ESPE Abstracts (2018) 89 LB-P-11

ESPE2018 Poster Presentations Late Breaking P1 (20 abstracts)

Metabolic Profile in Survivors of Pediatric Hematopoietic Stem Cells Transplantation after Chemotherapy-Only Conditioning

Luminita-Nicoleta Cima a , Lavinia Nedelea a , Cristina Zaharia b , Anca Colita a, , Carmen Gabriela Barbu a, & Simona Fica a,

aCarol Davila University of Medicine and Pharmacy, Bucharest, Romania; bFundeni Hospital, Bucharest, Romania; cElias Hospital, Bucharest, Romania

Background: Metabolic syndrome (MS) is a long-term complication of pediatric haematopoietic stem cell transplantation (HSCT) and it was described more often in patients who were exposed to total body irradiation (TBI). Since previous studies reported discrepancy in the presence of metabolic complications in HSCT survivors who underwent chemotherapy-only conditioning, we investigated the frequency of MS in our HSCT-treated children for various disorders without being exposed to TBI in the conditioning regimen.

Material and Method: Twenty nine pediatric HSCT survivors after chemotherapy-only conditioning were compared with 16 healthy subjects matched for age and sex. MS was defined according to the criteria of Ferranti et al. Total body fat and android/gynoid (A/G) ratio were assessed by dual-energy X-ray absorptiometry (DXA) in 22 HSCT recipients.

Results: We identified only two patients (6.9%) who met at least three criteria for MS in our study, another five patients (17.2%) presented one criterion of MS while three patients (10.3%) met two criteria for MS. A waist circumference (WC) higher than percentile 75 was present in 20.7% (n=6) of HSCT survivors, high blood pressure (BP) in four patients (13.8%), glucose metabolism disorders in one patient (3.4%), while 27.5% of recipients TCSH (n=8) were diagnosed with dyslipidemia. A total of 63.63% of HSCT recipients (n=14) had an A/G ratio adjusted for age and sex higher than normal (66% of girls and 60% boys). HSCT survivors were more likely to develop high BP compared to controls (17.39% vs 0%, P=0.047). HSCT survivors who fulfilled at least 1 criteria of MS had higher mean BMI (0.13±1.54 kg/m2 vs −1.33±1.06 kg/m2, P=0.009), higher mean WC (77.90±14.57 cm vs 63.78±10.29 cm, p=0.006) and higher mean WC/height (0.5±0.07 vs 0.44±0.04, P=0.029) compared to the HSCT recipients with none of the MS criteria. Mean A/G ratio and total body fat were similar in autologous and allogeneic HSCT recipients.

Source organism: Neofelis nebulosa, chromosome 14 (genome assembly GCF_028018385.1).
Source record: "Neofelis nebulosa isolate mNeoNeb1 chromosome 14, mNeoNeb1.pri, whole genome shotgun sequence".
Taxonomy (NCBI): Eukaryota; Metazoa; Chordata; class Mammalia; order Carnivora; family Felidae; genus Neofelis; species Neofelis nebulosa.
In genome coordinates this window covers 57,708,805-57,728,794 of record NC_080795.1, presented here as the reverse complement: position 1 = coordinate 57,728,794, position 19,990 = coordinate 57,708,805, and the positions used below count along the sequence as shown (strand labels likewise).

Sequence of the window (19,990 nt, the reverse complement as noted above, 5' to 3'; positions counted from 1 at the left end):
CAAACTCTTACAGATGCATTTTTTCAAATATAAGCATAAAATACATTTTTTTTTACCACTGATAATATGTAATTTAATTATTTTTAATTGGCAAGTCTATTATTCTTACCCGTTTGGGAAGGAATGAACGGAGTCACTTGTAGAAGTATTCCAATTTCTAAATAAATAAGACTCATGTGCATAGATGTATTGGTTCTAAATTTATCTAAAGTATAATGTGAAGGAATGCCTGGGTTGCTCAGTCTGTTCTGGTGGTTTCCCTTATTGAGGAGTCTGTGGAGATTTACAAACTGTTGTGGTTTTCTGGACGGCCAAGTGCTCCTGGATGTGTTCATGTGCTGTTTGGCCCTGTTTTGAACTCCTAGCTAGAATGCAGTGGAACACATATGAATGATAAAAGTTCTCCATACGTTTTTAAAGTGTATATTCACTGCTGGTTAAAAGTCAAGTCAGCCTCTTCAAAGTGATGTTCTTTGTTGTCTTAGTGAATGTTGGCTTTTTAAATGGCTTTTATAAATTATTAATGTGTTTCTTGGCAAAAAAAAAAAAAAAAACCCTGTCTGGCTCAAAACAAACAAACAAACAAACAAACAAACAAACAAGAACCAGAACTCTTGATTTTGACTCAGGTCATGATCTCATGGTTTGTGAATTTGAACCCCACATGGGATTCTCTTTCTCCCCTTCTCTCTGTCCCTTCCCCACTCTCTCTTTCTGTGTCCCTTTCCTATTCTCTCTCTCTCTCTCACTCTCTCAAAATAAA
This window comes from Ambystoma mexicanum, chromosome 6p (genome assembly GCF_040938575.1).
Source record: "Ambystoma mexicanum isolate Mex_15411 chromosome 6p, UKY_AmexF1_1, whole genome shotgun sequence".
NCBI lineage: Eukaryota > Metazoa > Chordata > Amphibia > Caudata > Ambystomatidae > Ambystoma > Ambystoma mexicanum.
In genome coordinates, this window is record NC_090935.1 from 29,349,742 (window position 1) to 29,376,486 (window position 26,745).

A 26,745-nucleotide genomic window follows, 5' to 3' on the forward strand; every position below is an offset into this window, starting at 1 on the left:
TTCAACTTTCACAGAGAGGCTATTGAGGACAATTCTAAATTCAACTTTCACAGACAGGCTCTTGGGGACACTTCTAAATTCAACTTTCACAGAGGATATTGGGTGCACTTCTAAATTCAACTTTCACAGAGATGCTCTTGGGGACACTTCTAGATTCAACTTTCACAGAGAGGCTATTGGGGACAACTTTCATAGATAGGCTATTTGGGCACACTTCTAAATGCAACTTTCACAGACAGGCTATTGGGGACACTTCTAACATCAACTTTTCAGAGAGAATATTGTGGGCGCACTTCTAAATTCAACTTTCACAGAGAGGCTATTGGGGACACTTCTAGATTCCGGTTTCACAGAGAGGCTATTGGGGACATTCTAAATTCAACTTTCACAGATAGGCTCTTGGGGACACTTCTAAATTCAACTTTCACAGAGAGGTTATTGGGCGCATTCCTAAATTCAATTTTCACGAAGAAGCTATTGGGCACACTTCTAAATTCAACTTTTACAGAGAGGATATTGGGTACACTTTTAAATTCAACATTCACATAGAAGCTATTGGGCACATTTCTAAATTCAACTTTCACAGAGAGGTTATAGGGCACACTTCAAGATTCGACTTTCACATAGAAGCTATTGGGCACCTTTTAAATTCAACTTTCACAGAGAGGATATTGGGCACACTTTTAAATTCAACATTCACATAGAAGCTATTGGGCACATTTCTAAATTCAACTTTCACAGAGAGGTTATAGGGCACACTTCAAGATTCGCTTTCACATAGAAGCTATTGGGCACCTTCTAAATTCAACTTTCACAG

Conclusion: This study demonstrates that pediatric HSCT survivors who underwent chemotherapy-only conditioning are also associated with an unfavorable metabolic profile, one third of them presenting at least one MS component.

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